Wednesday, November 13, 2019

‘Profound Shifts’ Underway in Energy System, Says IEA World Energy Outlook

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The world’s CO2 emissions are set to continue rising for decades unless there is greater ambition on climate change, despite the “profound shifts” already underway in the global energy system.

That is one of the key messages from the International Energy Agency’s (IEA) World Energy Outlook 2019, published today.  This year’s 810-page edition is notable for its renamed central “Stated Policies Scenario” (STEPS), formerly known as the “New Policies Scenario”.

In this scenario, which aims to mirror the outcome of policies already set out by governments, a surge in wind and solar power would see renewable sources of energy meeting the majority of increases in global energy demand.  But a plateau for coal, along with rising demand for oil and gas, would mean global emissions continue to rise throughout the outlook period to 2040.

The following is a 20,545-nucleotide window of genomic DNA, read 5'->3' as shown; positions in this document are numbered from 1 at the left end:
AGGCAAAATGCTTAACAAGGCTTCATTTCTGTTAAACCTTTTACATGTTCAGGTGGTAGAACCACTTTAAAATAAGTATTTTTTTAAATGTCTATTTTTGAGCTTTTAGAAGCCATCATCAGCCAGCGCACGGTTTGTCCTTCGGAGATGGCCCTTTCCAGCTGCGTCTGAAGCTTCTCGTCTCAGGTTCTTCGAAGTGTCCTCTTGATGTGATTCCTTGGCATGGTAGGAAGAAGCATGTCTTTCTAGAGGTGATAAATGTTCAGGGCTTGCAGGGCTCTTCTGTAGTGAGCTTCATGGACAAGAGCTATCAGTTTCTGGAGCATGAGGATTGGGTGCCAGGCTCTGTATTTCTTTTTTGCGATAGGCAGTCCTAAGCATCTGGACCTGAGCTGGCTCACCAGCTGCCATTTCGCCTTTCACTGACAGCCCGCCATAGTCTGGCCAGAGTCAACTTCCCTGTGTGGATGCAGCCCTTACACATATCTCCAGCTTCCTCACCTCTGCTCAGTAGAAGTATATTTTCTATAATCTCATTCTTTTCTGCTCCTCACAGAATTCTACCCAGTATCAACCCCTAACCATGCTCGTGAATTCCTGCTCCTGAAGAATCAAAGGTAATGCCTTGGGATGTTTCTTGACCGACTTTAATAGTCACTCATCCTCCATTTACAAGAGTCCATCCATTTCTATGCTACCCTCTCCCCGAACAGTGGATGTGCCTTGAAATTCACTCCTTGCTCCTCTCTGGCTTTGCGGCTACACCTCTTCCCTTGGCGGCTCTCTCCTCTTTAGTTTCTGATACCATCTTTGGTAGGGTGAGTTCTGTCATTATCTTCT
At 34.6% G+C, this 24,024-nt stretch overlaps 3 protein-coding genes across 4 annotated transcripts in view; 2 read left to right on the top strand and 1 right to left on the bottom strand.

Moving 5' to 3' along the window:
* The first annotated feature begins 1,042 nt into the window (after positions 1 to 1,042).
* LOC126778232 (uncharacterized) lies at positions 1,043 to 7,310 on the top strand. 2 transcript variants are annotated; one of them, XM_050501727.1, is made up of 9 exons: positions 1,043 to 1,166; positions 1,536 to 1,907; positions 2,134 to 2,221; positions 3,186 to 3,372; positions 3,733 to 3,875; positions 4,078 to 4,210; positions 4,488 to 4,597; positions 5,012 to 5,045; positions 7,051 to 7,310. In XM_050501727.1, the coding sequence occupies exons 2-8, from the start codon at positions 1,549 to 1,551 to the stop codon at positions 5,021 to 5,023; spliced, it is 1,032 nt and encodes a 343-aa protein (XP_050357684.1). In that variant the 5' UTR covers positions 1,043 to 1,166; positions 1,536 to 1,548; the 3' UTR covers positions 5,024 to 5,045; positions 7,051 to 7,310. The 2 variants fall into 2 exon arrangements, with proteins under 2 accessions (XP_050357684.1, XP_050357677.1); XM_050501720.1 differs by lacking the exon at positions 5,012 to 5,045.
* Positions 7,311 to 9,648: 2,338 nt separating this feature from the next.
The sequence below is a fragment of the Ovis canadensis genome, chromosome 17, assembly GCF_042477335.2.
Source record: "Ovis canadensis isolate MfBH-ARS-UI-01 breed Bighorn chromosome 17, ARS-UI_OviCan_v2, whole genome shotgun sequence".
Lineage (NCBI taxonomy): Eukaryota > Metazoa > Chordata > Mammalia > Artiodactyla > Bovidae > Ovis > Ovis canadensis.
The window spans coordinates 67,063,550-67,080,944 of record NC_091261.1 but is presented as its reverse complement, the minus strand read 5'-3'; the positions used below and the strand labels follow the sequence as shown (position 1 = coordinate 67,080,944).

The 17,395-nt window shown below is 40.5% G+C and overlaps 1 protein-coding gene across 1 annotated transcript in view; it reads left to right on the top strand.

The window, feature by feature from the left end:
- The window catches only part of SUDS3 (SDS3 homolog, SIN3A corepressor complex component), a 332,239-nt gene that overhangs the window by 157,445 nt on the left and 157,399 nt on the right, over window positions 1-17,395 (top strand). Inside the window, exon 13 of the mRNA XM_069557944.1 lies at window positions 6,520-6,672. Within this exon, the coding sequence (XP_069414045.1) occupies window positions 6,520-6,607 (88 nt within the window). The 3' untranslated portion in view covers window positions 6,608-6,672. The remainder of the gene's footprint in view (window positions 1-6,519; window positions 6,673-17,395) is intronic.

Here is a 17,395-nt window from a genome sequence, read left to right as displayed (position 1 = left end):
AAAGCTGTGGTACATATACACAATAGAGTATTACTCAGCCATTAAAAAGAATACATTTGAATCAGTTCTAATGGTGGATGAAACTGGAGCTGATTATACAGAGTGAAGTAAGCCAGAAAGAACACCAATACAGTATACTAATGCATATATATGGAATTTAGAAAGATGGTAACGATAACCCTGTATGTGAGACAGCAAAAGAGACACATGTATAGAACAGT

In contrast, the report’s “Sustainable Development Scenario” (SDS) sets out what would be required to give a 50% chance of limiting warming to 1.65C, which the IEA describes as “fully in line with the Paris Agreement”.

It says the SDS would require a “significant reallocation” of investment away from fossil fuels towards efficiency and renewables, as well as the retirement of around half the world’s fleet of coal-fired power stations and other changes across the global economy.

The IEA has this year also explored, but not modeled in detail, what it would take to limit warming to no more than 1.5C above pre-industrial temperatures, the aspirational goal of the Paris Agreement.

Read more at ‘Profound Shifts’ Underway in Energy System, Says IEA World Energy Outlook

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